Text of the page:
Wednesday, August 29, 2012

On Revising Books In Print

Over on SF Signal's Mind Meld, various authors (including me!) hold forth on the subject of revising books that are already in print, and revision in general. Here's my response.

I've seen a number of instances of revising books after publication recently, and I sometimes suspect the phenomenon is akin to the endless rewrites that some beginning writers inflict on their maiden projects. It's easy in today's self-publishing climate to push a book to market before it's ready (or too flawed to reach the professional-publication threshold). Even if the original version went through the traditional editorial process, it may fail to meet the author's expectations and vision. Some years later, it's tempting to want to go back, armed with whatever improvement in skills and critical ability that have taken place in the interim.

Obviously, each case has its own circumstances, but most of the time, I think this is a mistake. One exception is when an author has begun a long-running series early in her career and inconsistencies have crept in as that world and characters have developed, so she decides to make the first novels congruent with the later ones. Revising these works is not necessarily wrong, but it does place the author in a backward-facing position instead of moving forward to his or her cutting edge.

Creating a novel is more than putting text on a page, fleshing out characters, and polishing dialog. It involves the scope and soundness of the original conception. The process of turning an idea into a book is like carving wood. You take a block of lumber and you assess its density and strength, the fineness of its grain, its ability to withstand torsional stresses. If you're starting out with a soft wood like balsa or pine, it won't support a lot of elaborate ornamentation -- you'd be better off with a short story or a "fun and fluffy" longer piece. For a novel that involves complex world-building and multiple point of view characters, nuance and interwoven themes, teak or mahogany or even oak is required to "bear the weight."

Most of us begin with pine-weight story concepts. If we keep reworking those stories, we hold ourselves back from going forward with what we have learned, and developing bigger, weightier stories. It takes an act of will, not to mention considerable intellectual courage, to just leave a story alone, to let it be what it is, and to begin again. Occasionally, we'll get cherrywood in those early years, but we're not skillful enough yet to execute a story that achieves its potential. In this case, when looking back and wincing and being unable to abandon the unrealized heart of the story, I think it's better to do a complete rewrite. Chuck the old manuscript or rip out everything that fails to measure up to the best you can do right now. Begin again, with a true re-visioning.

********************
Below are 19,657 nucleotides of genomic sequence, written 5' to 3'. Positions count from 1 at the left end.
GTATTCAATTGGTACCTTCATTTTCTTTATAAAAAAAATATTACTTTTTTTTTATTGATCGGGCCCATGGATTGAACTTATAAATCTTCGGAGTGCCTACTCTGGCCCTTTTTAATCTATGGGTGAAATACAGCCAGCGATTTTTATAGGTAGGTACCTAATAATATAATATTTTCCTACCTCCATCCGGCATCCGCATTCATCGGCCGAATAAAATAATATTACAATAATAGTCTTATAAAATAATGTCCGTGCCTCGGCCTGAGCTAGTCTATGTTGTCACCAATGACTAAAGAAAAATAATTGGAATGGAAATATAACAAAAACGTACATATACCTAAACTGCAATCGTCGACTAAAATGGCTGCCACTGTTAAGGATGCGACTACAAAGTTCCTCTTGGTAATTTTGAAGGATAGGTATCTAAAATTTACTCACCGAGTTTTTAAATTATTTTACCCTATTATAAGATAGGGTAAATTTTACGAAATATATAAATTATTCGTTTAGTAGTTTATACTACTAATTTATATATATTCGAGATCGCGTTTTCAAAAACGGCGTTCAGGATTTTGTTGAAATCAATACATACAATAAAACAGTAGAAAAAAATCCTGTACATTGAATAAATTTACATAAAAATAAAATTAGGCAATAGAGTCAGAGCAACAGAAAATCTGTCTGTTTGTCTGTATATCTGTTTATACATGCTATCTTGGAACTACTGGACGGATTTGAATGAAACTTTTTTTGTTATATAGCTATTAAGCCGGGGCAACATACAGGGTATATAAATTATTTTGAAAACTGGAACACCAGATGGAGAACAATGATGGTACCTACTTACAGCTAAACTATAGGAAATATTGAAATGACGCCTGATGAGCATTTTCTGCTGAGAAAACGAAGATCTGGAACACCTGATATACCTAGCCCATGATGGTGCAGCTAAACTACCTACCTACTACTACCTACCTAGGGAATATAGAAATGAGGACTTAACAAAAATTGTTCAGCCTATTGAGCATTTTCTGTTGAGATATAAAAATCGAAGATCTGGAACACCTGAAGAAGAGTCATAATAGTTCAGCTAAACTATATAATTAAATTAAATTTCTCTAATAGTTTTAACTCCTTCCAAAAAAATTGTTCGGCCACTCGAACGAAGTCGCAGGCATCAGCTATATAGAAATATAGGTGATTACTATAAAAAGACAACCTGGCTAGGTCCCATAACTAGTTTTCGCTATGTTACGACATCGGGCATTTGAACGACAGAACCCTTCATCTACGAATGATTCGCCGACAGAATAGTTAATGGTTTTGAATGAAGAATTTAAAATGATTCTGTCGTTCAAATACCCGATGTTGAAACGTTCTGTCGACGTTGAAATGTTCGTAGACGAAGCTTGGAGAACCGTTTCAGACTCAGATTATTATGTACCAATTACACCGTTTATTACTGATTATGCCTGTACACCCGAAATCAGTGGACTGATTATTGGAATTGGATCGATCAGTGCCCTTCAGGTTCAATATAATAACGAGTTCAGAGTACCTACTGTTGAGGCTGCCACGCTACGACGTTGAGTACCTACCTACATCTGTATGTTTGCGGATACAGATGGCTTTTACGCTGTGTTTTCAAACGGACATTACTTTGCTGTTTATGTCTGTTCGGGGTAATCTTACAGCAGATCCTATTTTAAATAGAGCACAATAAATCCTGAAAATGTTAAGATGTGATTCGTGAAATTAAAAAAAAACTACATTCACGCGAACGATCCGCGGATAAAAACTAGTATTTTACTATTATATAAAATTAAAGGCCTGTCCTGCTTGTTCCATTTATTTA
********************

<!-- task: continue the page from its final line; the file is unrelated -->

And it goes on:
I find it quite liberating that the words I've put down are not immutable. A story is a living, organic thing. There's no single way that's right for every writer and every story. I'm a writer who loves to revise, so I push myself to draft quickly and I don't demand that it be perfect. In fact, my first drafts are still pretty awful, but it's okay because the only version that counts is the one that ends up on my editor's desk.

I start with a concept -- a character, a conceit, an image, a mystery, a sequence of events, an emotional tone. As I draft, I labor under the delusion that this is what the story "is about." More often than not, I'm wrong. I'm wrong because I'm going for the glitz, the superficial attraction. I'm like a jackdaw in a costume jewelry store. Oooh, a shiny! Another shiny! No, I like this other shiny better! At some point, I need to discern The Shiny Of All Shinies for this particular story, to seek out what's underneath the glitz. That's where the emotional juice is, the deeper resonances, the Deborah-vision.

Throw away the chaff; be ruthless; seek the nuggets of treasure; give the underneath-wisdom of the story time to emerge.

The painting is Max Reger by Franz Nölken, 1913, public domain.

1 comment:

  1. Thanks for participating in your first Mind Meld. I snagged David some time ago, and now I've gotten you. :)